The three California affiliates of the ACLU have filed a joint request for detailed information on the focus and methods of two little-known government centers in the state that gather broad data about American citizens in the name of fighting terrorism.

The three ACLU affiliates - in Northern California, Southern California, and San Diego and Imperial counties - are seeking information under the California Public Records Act about the Joint Regional Intelligence Center in Norwalk and the State Terrorism Threat Assessment Center in Sacramento.

'We don't know a lot about these centers. There's a lot of secrecy as to the methods they're using and what kind of information they're gathering,' said Tori Praul, a privacy researcher with the ACLU of Southern California who is coordinating the records requests.

This much about the two California data centers is clear, however: they are part of a de facto new domestic intelligence apparatus that poses potentially serious threats to privacy. Established by the Bush administration's National Strategy for Information Sharing, the California centers are among a growing network of some 40 such centers nationwide that collect criminal records, public- and private-sector data and, in Los Angeles, vaguely defined information from 'suspicious activity reports' generated by LAPD officers.

'The personal information of innocent Americans is being collected and used by these government fusion centers without proper safeguards. This opens the door to abusive police practices of the past, such as the FBI's targeting notable civil rights leaders, including Martin Luther King, Jr.,' said Caroline Fredrickson, director of the ACLU Washington Legislative Office. 'All too often we've given our government new powers to protect national security, only to have them used against innocent Americans. We need to learn from our mistakes, not repeat them.'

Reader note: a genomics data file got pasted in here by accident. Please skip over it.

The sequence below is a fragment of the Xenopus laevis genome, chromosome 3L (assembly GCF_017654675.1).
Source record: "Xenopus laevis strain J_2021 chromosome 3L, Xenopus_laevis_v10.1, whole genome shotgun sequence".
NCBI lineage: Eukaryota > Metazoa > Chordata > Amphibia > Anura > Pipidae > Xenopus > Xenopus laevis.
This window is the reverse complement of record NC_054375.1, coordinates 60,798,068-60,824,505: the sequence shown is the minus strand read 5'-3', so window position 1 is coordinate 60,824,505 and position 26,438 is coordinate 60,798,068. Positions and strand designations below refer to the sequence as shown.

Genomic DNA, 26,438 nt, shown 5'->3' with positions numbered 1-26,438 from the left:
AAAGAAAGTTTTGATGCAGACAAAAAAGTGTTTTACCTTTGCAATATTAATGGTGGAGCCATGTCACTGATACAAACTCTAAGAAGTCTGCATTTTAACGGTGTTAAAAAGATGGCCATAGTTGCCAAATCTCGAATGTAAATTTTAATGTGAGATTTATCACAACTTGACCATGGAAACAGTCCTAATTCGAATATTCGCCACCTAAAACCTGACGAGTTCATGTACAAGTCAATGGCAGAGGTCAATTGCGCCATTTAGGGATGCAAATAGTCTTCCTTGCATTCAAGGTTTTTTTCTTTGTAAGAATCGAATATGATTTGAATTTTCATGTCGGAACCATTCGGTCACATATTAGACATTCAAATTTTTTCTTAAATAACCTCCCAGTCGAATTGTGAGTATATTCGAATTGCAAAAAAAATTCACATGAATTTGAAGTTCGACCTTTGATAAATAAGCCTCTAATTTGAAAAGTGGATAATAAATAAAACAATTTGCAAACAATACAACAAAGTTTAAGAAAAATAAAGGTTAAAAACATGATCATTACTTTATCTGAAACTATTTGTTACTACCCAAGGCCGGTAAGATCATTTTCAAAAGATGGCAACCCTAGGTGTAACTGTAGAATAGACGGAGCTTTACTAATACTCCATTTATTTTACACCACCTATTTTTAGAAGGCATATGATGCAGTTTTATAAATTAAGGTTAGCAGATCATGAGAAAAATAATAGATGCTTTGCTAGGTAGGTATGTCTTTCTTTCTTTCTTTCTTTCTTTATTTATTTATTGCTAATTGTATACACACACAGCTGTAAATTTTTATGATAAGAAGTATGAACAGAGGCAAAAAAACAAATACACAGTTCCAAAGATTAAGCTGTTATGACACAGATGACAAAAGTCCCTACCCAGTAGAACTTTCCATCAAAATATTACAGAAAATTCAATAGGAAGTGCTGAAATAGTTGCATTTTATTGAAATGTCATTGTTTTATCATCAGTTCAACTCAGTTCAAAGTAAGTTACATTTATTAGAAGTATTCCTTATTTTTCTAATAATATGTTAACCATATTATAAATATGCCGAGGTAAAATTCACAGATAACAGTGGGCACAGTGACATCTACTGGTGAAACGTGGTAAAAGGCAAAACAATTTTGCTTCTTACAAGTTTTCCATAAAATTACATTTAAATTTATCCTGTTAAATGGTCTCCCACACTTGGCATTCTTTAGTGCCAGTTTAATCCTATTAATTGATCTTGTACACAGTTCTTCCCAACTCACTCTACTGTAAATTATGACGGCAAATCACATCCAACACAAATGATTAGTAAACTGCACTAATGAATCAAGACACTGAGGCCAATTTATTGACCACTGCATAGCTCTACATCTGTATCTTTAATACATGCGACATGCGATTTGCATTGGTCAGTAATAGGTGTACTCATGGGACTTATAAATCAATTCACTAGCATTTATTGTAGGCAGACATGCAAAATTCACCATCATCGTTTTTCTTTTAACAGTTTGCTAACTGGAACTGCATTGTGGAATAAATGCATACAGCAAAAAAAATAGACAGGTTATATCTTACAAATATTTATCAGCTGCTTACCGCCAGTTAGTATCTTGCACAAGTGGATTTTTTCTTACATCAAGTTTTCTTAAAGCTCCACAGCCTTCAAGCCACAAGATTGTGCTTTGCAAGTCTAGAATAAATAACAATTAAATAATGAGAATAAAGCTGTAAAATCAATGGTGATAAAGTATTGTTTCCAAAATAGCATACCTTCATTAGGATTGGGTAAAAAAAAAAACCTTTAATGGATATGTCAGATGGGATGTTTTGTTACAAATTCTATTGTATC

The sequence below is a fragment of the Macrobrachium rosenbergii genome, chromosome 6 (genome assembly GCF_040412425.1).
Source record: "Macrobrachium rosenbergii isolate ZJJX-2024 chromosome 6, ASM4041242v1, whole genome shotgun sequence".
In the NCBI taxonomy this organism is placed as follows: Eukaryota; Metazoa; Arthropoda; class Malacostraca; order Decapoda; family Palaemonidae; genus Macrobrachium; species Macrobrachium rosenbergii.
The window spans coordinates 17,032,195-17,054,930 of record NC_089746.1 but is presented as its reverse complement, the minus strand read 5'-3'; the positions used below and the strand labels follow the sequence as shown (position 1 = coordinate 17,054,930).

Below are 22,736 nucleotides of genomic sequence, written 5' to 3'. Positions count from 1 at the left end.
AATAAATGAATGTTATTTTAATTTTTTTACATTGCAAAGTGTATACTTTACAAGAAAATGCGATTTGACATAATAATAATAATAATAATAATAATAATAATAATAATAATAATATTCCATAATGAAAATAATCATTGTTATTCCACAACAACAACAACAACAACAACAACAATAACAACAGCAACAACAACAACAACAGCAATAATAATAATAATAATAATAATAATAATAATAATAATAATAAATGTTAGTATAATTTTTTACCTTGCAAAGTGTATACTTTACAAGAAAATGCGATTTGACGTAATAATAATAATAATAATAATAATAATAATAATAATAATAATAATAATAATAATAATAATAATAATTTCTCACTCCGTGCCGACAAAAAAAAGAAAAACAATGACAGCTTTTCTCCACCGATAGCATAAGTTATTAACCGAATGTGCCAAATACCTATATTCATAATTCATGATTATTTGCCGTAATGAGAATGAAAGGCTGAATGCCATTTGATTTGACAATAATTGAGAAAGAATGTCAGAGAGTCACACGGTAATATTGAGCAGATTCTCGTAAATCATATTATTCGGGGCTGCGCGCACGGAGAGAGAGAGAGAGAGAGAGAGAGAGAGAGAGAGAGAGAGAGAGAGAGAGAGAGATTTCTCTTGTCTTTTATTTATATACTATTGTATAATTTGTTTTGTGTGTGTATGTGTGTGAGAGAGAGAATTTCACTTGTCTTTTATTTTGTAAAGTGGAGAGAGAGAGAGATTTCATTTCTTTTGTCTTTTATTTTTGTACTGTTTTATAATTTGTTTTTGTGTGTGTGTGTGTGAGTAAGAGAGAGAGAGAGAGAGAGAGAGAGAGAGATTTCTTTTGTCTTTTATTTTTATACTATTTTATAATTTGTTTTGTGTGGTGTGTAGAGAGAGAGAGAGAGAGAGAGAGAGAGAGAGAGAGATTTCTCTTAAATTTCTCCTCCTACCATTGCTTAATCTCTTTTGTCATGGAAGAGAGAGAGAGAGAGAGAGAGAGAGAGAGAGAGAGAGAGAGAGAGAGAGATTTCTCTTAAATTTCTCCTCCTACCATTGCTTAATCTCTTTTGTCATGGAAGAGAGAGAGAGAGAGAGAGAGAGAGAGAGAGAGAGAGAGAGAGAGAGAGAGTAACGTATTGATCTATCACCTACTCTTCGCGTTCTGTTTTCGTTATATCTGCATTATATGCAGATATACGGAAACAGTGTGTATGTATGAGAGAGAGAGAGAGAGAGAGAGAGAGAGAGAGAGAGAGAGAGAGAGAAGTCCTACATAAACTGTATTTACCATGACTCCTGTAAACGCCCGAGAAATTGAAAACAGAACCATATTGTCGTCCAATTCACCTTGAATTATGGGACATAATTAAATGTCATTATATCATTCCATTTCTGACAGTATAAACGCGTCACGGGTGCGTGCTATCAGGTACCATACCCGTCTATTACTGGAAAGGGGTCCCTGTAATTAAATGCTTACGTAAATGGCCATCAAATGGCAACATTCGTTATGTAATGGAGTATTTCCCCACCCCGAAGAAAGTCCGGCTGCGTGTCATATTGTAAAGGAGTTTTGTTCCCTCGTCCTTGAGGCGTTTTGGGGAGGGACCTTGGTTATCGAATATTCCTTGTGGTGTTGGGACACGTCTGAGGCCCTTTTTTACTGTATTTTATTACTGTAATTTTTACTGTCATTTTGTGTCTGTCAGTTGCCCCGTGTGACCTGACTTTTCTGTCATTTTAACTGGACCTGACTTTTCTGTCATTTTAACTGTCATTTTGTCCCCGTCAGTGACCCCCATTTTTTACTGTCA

The ACLU recently updated its November 2007 report, 'What's the Matter with Fusion Centers,' in which the group warned about the potential dangers of these new institutions, including ambiguous lines of authority, excessive secrecy, troubling private-sector and military roles, and collection of information about peaceful activities. The update explains how recent developments have only confirmed the urgency of these warnings.

'We warned that the structure of fusion centers was ripe for abuse, and that recruiting every corner beat cop to file reports on innocent, everyday behavior was a bad idea,' said ACLU National Security Policy Counsel and report co-author Michael German. 'Already, we have seen criminal abuses in California, and many reports of law enforcement personnel wasting their time harassing perfectly innocent individuals.'

Praul said the records requests by the ACLU's California affiliates are aimed at finding out 'everything we possibly can about how these centers function'who participates, what kinds of records are housed there, who has access to those records, what types of surveillance methods they employ, under what legal authority their activities are carried out, and what kind of oversight systems are in place to ensure that the centers comply with the law.

'Ultimately, we hope that by obtaining more information, we can assess the legality of their intelligence gathering. We are concerned that they may be targeting innocent individuals and groups based on characteristics such as ethnicity, religion or political activity. We are also concerned that they may be gathering information without the proper legal basis for doing so,' she said.